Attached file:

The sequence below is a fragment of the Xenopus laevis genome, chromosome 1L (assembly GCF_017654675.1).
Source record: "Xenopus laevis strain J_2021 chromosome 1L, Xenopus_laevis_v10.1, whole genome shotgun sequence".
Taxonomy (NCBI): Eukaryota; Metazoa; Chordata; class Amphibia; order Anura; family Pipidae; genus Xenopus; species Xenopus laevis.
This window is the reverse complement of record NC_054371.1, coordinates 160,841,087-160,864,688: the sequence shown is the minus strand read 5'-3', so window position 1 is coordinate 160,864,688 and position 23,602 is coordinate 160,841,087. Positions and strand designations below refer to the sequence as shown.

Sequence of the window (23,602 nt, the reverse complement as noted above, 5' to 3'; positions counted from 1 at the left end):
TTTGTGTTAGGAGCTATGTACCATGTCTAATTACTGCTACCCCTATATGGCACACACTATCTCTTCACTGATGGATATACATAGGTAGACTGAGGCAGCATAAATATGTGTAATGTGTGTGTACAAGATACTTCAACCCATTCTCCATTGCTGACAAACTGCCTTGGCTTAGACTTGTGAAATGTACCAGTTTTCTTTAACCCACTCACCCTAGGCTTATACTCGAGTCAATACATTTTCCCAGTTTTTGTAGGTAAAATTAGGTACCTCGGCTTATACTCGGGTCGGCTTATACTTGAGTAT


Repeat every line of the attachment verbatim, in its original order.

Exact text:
The sequence below is a fragment of the Xenopus laevis genome, chromosome 1L (assembly GCF_017654675.1).
Source record: "Xenopus laevis strain J_2021 chromosome 1L, Xenopus_laevis_v10.1, whole genome shotgun sequence".
Taxonomy (NCBI): Eukaryota; Metazoa; Chordata; class Amphibia; order Anura; family Pipidae; genus Xenopus; species Xenopus laevis.
This window is the reverse complement of record NC_054371.1, coordinates 160,841,087-160,864,688: the sequence shown is the minus strand read 5'-3', so window position 1 is coordinate 160,864,688 and position 23,602 is coordinate 160,841,087. Positions and strand designations below refer to the sequence as shown.

Sequence of the window (23,602 nt, the reverse complement as noted above, 5' to 3'; positions counted from 1 at the left end):
TTTGTGTTAGGAGCTATGTACCATGTCTAATTACTGCTACCCCTATATGGCACACACTATCTCTTCACTGATGGATATACATAGGTAGACTGAGGCAGCATAAATATGTGTAATGTGTGTGTACAAGATACTTCAACCCATTCTCCATTGCTGACAAACTGCCTTGGCTTAGACTTGTGAAATGTACCAGTTTTCTTTAACCCACTCACCCTAGGCTTATACTCGAGTCAATACATTTTCCCAGTTTTTGTAGGTAAAATTAGGTACCTCGGCTTATACTCGGGTCGGCTTATACTTGAGTAT